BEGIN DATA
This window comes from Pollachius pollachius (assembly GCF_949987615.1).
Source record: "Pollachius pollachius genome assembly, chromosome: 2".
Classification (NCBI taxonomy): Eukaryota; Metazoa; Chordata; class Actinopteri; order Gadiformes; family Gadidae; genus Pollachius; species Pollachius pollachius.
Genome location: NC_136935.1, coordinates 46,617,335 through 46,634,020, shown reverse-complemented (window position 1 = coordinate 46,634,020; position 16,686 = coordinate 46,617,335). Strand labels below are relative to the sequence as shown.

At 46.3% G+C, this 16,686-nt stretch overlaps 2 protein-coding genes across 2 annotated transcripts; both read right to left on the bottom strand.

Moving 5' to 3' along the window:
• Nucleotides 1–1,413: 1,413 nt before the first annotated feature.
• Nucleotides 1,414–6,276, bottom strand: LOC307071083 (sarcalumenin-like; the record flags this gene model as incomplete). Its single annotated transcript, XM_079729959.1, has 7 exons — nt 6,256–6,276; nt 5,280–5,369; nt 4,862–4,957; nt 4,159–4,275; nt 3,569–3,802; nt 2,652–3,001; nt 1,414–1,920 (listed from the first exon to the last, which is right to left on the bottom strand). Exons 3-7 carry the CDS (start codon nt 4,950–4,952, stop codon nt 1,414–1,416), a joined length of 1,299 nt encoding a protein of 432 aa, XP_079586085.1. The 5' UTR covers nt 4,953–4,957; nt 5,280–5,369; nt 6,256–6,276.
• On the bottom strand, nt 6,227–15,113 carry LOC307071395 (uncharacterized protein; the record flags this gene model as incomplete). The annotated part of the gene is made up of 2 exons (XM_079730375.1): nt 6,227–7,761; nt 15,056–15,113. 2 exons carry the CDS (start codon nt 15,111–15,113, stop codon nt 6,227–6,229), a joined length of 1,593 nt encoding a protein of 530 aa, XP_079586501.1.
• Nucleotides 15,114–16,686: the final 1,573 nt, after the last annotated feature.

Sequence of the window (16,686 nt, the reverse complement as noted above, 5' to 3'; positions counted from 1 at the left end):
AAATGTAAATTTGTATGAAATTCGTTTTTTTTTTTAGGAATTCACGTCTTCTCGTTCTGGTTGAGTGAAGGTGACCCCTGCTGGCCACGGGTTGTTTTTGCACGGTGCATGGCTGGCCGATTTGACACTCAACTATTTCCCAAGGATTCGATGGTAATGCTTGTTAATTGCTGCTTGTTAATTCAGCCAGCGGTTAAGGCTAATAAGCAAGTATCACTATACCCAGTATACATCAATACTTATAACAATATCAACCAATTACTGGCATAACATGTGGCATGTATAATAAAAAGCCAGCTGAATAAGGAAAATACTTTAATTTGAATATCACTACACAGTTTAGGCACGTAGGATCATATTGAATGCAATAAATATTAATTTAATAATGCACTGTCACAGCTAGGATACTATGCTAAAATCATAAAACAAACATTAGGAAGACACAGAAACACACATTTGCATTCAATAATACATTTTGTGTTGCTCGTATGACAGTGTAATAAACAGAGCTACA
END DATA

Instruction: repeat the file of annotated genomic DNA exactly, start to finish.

This window comes from Pollachius pollachius (assembly GCF_949987615.1).
Source record: "Pollachius pollachius genome assembly, chromosome: 2".
Classification (NCBI taxonomy): Eukaryota; Metazoa; Chordata; class Actinopteri; order Gadiformes; family Gadidae; genus Pollachius; species Pollachius pollachius.
Genome location: NC_136935.1, coordinates 46,617,335 through 46,634,020, shown reverse-complemented (window position 1 = coordinate 46,634,020; position 16,686 = coordinate 46,617,335). Strand labels below are relative to the sequence as shown.

At 46.3% G+C, this 16,686-nt stretch overlaps 2 protein-coding genes across 2 annotated transcripts; both read right to left on the bottom strand.

Moving 5' to 3' along the window:
• Nucleotides 1–1,413: 1,413 nt before the first annotated feature.
• Nucleotides 1,414–6,276, bottom strand: LOC307071083 (sarcalumenin-like; the record flags this gene model as incomplete). Its single annotated transcript, XM_079729959.1, has 7 exons — nt 6,256–6,276; nt 5,280–5,369; nt 4,862–4,957; nt 4,159–4,275; nt 3,569–3,802; nt 2,652–3,001; nt 1,414–1,920 (listed from the first exon to the last, which is right to left on the bottom strand). Exons 3-7 carry the CDS (start codon nt 4,950–4,952, stop codon nt 1,414–1,416), a joined length of 1,299 nt encoding a protein of 432 aa, XP_079586085.1. The 5' UTR covers nt 4,953–4,957; nt 5,280–5,369; nt 6,256–6,276.
• On the bottom strand, nt 6,227–15,113 carry LOC307071395 (uncharacterized protein; the record flags this gene model as incomplete). The annotated part of the gene is made up of 2 exons (XM_079730375.1): nt 6,227–7,761; nt 15,056–15,113. 2 exons carry the CDS (start codon nt 15,111–15,113, stop codon nt 6,227–6,229), a joined length of 1,593 nt encoding a protein of 530 aa, XP_079586501.1.
• Nucleotides 15,114–16,686: the final 1,573 nt, after the last annotated feature.

Sequence of the window (16,686 nt, the reverse complement as noted above, 5' to 3'; positions counted from 1 at the left end):
AAATGTAAATTTGTATGAAATTCGTTTTTTTTTTTAGGAATTCACGTCTTCTCGTTCTGGTTGAGTGAAGGTGACCCCTGCTGGCCACGGGTTGTTTTTGCACGGTGCATGGCTGGCCGATTTGACACTCAACTATTTCCCAAGGATTCGATGGTAATGCTTGTTAATTGCTGCTTGTTAATTCAGCCAGCGGTTAAGGCTAATAAGCAAGTATCACTATACCCAGTATACATCAATACTTATAACAATATCAACCAATTACTGGCATAACATGTGGCATGTATAATAAAAAGCCAGCTGAATAAGGAAAATACTTTAATTTGAATATCACTACACAGTTTAGGCACGTAGGATCATATTGAATGCAATAAATATTAATTTAATAATGCACTGTCACAGCTAGGATACTATGCTAAAATCATAAAACAAACATTAGGAAGACACAGAAACACACATTTGCATTCAATAATACATTTTGTGTTGCTCGTATGACAGTGTAATAAACAGAGCTACA